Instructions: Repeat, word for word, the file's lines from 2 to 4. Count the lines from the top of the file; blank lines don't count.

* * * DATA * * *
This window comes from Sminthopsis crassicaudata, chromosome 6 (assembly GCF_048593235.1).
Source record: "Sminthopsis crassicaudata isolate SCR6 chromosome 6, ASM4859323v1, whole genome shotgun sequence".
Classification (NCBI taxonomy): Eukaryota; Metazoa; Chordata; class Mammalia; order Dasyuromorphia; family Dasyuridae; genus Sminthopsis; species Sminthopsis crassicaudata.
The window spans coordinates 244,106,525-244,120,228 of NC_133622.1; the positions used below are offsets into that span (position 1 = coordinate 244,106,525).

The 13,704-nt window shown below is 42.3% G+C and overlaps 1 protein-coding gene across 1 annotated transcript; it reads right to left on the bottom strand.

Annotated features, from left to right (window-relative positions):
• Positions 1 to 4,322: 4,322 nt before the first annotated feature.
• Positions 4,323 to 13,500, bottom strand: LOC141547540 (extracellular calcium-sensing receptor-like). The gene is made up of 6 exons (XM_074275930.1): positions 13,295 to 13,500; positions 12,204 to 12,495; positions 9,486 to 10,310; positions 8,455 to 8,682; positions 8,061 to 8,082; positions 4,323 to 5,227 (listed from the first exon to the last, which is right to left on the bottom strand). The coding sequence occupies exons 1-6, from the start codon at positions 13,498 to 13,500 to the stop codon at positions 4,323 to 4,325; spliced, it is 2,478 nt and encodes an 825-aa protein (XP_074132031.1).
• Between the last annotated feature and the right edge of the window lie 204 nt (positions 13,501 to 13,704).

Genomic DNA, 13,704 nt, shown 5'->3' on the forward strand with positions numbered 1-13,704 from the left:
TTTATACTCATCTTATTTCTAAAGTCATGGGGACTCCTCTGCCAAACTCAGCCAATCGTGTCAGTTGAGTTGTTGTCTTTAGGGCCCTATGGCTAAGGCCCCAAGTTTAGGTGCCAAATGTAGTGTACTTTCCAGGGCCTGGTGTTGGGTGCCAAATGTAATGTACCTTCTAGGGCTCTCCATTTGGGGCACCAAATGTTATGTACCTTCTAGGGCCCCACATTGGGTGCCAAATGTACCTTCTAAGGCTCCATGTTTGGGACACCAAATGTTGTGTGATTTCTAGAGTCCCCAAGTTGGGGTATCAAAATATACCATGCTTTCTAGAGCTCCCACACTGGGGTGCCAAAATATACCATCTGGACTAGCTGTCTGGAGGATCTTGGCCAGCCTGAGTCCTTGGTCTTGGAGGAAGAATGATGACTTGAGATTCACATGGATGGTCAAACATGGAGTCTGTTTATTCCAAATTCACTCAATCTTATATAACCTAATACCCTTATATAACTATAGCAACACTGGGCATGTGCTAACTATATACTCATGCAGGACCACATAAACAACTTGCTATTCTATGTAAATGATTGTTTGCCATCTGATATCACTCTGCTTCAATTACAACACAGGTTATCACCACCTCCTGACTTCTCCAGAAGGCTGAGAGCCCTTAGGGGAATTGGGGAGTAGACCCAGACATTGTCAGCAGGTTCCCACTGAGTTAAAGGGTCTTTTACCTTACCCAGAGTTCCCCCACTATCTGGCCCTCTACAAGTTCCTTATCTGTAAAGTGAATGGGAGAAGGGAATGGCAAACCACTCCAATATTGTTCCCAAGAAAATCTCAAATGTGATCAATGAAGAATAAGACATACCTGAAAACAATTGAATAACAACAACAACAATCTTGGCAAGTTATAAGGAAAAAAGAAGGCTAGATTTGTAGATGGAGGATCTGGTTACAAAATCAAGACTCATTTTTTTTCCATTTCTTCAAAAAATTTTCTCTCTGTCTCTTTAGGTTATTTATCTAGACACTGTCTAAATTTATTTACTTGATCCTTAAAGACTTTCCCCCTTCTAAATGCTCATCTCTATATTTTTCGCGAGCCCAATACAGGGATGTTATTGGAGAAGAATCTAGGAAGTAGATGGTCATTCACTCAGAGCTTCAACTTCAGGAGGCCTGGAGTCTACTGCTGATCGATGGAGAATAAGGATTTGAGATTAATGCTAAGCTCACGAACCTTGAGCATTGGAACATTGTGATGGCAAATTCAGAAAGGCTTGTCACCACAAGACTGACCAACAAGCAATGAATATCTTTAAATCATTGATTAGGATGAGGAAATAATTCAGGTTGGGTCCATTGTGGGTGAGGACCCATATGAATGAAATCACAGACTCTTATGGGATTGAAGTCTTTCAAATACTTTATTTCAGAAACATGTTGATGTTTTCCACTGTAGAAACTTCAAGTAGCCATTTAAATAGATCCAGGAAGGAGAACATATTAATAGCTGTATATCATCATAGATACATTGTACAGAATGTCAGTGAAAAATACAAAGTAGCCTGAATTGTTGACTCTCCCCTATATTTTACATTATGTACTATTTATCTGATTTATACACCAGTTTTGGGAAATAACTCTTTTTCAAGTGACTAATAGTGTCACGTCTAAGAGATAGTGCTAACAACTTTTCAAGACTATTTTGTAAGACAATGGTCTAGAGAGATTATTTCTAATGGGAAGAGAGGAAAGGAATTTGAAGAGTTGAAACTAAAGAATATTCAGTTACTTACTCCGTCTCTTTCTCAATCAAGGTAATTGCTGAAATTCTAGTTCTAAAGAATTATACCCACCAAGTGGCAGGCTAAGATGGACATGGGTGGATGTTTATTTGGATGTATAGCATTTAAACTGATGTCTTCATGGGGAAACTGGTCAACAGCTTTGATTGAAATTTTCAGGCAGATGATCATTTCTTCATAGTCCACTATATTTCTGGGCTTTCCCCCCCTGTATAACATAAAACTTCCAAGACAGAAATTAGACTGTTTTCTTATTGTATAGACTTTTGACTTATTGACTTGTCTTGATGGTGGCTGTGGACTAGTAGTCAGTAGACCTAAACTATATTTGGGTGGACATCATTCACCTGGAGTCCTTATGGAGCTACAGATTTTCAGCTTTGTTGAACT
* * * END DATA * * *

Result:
Source record: "Sminthopsis crassicaudata isolate SCR6 chromosome 6, ASM4859323v1, whole genome shotgun sequence".
Classification (NCBI taxonomy): Eukaryota; Metazoa; Chordata; class Mammalia; order Dasyuromorphia; family Dasyuridae; genus Sminthopsis; species Sminthopsis crassicaudata.
The window spans coordinates 244,106,525-244,120,228 of NC_133622.1; the positions used below are offsets into that span (position 1 = coordinate 244,106,525).